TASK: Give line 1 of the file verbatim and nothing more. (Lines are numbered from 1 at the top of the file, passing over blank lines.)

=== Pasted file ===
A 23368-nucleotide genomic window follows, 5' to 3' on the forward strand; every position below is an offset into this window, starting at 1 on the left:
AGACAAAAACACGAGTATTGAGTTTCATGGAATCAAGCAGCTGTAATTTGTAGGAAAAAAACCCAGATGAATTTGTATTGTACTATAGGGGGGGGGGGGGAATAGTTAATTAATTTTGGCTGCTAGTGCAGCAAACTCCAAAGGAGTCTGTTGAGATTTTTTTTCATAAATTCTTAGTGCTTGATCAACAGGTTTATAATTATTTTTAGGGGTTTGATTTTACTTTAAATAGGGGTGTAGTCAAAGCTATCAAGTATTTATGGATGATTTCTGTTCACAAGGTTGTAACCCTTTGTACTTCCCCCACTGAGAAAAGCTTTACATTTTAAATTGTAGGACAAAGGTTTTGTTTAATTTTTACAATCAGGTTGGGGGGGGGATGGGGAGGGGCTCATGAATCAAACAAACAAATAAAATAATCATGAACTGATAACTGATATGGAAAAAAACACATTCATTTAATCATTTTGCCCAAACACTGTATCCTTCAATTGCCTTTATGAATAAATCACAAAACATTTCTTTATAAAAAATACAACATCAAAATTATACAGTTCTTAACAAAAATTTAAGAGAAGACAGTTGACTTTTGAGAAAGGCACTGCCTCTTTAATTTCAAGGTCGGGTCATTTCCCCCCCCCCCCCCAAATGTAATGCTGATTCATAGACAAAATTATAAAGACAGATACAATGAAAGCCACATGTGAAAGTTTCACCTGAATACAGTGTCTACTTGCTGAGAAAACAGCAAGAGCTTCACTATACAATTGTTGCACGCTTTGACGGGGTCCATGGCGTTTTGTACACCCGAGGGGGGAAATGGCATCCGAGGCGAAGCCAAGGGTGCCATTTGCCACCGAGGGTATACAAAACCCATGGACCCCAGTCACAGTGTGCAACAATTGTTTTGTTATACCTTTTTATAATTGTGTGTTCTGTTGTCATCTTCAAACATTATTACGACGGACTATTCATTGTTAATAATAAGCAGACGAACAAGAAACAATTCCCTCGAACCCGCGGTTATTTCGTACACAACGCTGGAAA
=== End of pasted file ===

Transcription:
A 23368-nucleotide genomic window follows, 5' to 3' on the forward strand; every position below is an offset into this window, starting at 1 on the left: